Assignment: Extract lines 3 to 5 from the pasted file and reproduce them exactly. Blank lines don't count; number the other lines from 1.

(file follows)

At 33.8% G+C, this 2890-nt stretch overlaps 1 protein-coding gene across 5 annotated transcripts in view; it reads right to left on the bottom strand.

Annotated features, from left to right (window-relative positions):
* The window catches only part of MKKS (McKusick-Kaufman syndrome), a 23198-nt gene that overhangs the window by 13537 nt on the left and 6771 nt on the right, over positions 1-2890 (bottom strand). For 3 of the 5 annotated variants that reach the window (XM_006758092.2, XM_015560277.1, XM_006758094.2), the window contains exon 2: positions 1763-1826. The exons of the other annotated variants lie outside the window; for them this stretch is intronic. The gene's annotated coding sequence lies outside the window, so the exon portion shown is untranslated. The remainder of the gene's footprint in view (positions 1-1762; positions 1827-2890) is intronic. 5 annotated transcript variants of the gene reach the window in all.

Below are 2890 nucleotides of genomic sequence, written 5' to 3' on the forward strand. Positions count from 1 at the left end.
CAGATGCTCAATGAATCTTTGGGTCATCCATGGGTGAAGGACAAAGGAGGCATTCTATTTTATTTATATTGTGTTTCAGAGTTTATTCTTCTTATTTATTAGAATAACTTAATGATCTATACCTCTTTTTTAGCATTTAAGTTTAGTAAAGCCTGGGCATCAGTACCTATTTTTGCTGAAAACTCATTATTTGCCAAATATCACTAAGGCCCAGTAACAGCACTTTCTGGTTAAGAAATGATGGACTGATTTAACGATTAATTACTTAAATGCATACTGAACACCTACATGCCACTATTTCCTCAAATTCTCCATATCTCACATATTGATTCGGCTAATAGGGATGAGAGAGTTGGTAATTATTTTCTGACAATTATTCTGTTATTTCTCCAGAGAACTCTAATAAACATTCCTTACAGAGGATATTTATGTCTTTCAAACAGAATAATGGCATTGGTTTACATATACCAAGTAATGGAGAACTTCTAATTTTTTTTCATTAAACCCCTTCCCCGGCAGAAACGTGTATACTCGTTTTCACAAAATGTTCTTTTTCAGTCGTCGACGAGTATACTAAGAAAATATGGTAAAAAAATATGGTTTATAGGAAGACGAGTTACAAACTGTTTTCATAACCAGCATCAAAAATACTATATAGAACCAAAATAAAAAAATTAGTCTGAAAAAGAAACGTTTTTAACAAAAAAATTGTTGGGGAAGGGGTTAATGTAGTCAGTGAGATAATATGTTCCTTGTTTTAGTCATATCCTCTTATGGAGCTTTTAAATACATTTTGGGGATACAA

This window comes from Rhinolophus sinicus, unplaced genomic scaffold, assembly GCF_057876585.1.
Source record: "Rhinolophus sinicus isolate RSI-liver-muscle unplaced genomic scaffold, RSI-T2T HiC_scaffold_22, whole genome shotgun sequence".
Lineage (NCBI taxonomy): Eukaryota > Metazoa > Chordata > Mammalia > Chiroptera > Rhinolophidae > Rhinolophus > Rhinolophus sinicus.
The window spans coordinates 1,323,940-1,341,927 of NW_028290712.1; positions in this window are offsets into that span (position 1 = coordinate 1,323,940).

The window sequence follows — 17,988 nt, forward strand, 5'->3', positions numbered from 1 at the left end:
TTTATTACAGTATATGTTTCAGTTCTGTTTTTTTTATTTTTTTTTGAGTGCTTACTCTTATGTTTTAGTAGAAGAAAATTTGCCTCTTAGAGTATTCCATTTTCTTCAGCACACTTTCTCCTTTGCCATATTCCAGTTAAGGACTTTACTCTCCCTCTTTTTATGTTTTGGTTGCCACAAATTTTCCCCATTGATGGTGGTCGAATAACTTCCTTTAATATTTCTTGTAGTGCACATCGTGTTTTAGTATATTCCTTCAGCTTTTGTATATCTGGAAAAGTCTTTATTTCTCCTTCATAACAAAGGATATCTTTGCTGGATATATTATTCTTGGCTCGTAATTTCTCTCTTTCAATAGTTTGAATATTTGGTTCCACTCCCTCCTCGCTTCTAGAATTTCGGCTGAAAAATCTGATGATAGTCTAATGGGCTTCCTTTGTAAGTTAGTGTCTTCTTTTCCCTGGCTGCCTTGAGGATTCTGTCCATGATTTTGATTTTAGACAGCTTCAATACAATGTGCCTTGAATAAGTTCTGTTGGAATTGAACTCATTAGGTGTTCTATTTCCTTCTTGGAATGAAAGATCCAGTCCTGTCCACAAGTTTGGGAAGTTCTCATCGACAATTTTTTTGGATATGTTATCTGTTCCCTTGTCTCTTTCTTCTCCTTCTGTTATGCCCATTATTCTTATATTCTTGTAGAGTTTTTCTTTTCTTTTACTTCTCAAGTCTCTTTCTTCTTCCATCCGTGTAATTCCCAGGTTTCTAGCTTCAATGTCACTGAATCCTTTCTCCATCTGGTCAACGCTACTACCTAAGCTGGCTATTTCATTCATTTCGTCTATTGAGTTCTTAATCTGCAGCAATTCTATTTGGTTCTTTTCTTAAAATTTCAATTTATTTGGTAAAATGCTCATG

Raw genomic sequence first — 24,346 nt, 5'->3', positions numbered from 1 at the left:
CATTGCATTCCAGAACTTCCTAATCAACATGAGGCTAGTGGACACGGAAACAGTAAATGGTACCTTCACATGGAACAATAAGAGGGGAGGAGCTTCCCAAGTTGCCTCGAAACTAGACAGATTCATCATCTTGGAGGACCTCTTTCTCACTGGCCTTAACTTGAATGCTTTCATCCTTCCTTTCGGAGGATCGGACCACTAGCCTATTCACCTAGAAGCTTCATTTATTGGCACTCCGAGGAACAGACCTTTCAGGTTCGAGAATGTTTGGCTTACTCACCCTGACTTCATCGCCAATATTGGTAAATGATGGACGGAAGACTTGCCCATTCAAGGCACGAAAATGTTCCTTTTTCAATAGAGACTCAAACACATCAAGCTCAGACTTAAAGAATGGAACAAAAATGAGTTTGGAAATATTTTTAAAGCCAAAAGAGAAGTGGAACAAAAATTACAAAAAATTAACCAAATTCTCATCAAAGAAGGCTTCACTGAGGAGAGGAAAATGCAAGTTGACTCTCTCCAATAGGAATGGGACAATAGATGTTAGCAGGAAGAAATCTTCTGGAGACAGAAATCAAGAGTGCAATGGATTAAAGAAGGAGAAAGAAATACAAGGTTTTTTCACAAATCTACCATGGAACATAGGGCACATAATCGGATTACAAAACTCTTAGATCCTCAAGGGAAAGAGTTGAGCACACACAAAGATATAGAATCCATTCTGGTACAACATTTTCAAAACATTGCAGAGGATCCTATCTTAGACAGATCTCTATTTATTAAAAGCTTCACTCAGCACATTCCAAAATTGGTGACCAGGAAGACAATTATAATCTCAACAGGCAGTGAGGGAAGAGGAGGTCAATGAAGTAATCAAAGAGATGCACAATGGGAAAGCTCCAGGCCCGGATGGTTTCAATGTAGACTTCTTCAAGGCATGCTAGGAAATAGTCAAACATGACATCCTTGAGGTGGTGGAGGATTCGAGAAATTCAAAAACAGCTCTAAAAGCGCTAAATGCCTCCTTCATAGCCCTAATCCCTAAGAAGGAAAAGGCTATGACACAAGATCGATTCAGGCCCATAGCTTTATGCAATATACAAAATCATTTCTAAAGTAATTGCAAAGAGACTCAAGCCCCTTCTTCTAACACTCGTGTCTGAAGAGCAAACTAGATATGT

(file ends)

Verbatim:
* The window catches only part of MKKS (McKusick-Kaufman syndrome), a 23198-nt gene that overhangs the window by 13537 nt on the left and 6771 nt on the right, over positions 1-2890 (bottom strand). For 3 of the 5 annotated variants that reach the window (XM_006758092.2, XM_015560277.1, XM_006758094.2), the window contains exon 2: positions 1763-1826. The exons of the other annotated variants lie outside the window; for them this stretch is intronic. The gene's annotated coding sequence lies outside the window, so the exon portion shown is untranslated. The remainder of the gene's footprint in view (positions 1-1762; positions 1827-2890) is intronic. 5 annotated transcript variants of the gene reach the window in all.

Below are 2890 nucleotides of genomic sequence, written 5' to 3' on the forward strand. Positions count from 1 at the left end.
CAGATGCTCAATGAATCTTTGGGTCATCCATGGGTGAAGGACAAAGGAGGCATTCTATTTTATTTATATTGTGTTTCAGAGTTTATTCTTCTTATTTATTAGAATAACTTAATGATCTATACCTCTTTTTTAGCATTTAAGTTTAGTAAAGCCTGGGCATCAGTACCTATTTTTGCTGAAAACTCATTATTTGCCAAATATCACTAAGGCCCAGTAACAGCACTTTCTGGTTAAGAAATGATGGACTGATTTAACGATTAATTACTTAAATGCATACTGAACACCTACATGCCACTATTTCCTCAAATTCTCCATATCTCACATATTGATTCGGCTAATAGGGATGAGAGAGTTGGTAATTATTTTCTGACAATTATTCTGTTATTTCTCCAGAGAACTCTAATAAACATTCCTTACAGAGGATATTTATGTCTTTCAAACAGAATAATGGCATTGGTTTACATATACCAAGTAATGGAGAACTTCTAATTTTTTTTCATTAAACCCCTTCCCCGGCAGAAACGTGTATACTCGTTTTCACAAAATGTTCTTTTTCAGTCGTCGACGAGTATACTAAGAAAATATGGTAAAAAAATATGGTTTATAGGAAGACGAGTTACAAACTGTTTTCATAACCAGCATCAAAAATACTATATAGAACCAAAATAAAAAAATTAGTCTGAAAAAGAAACGTTTTTAACAAAAAAATTGTTGGGGAAGGGGTTAATGTAGTCAGTGAGATAATATGTTCCTTGTTTTAGTCATATCCTCTTATGGAGCTTTTAAATACATTTTGGGGATACAA